id, and another from
an actual schema resource. In most cases, the
id will be resolved to a
location on disk (e.g. to a schema file that is installed in a known location).
However, other scenarios might involve schemas that are hosted on a network, or
schemas that are embedded in source files as string literals.
id attributes must be valid URIs. Schema
tag attributes must be
valid URIs that conform to the tag URI scheme defined in RFC 4151 Aside from
these requirements, assignment of these attributes is perfectly arbitrary.
However, certain conventions are strongly recommended in order to ensure
uniqueness and to enable a simple correspondence between the
attributes. These conventions are described below.
All schema ids should encode the following information:
organization: Indicates the organization that created the schema
standard: The “standard” this schema belongs to. This will usually correspond to the name of the software package that provides this schema.
name: The name of the data type corresponding to this schema.
version: The version of the schema. See Versioning Conventions for more details.
Consider the schemas from the ASDF Standard as an example. In this case, the
stsci.edu, which is the web address of the organization
that created the schemas. The standard is
asdf. Each individual schema
in the ASDF Standard has a different name field. In the case of the
ndarray data type, for example, the name is
core/ndarray. The version of ndarray is
Some other types in the ASDF Standard have multiple versions, such as
quantity-1.0.0 and quantity-1.1.0.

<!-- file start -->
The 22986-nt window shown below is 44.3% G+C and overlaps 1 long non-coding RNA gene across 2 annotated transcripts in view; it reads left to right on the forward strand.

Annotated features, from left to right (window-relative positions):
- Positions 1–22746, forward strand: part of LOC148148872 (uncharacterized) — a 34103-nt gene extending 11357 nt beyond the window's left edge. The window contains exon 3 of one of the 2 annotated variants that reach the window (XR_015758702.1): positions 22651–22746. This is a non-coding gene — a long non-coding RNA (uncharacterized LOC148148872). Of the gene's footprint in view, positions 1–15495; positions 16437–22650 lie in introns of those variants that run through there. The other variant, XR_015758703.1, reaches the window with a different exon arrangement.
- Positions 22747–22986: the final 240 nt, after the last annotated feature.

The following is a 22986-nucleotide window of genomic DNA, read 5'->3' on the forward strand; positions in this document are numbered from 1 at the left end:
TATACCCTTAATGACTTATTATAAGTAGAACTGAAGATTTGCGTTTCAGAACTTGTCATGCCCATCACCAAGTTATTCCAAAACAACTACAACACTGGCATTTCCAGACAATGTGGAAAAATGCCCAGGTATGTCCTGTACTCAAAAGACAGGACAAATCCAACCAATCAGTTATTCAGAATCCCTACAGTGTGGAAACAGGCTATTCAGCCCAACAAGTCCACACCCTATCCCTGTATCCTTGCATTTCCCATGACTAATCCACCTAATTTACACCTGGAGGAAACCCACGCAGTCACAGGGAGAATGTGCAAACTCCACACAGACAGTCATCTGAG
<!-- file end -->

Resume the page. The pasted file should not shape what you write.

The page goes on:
While schema ids can be any valid URI, under this convention they always begin
http://. The general format of the id attribute becomes:
Continuing with the example of ndarray, we have:
The idea behind the convention for
id is that it should be possible (in
principle if not in practice) for schemas to be hosted at the corresponding
URL. This motivates the choice of the organization’s web address as the
organization component. However, this is not a requirement. The primary
objective is to create a globally unique id.
Given the components defined above, the
tag definition follows in a
straightforward manner. The generic tag URI template is:
Considering ndarray once again, we have:
Following the naming convention for both
tag attributes enables
a simple mapping from
id. In this case, simply take the prefix
tag:stsci.edu: and replace it with
Designing a new tag and schema¶
This section will walk through the development of a new tag and schema. In the
example, suppose we work at the Example Organization, which can be
found on the world wide web at
example.org. We’re developing a new
foo, and we need a way to define the specialized metadata to
describe the exposures that it will be generating.
According to the Naming Conventions, our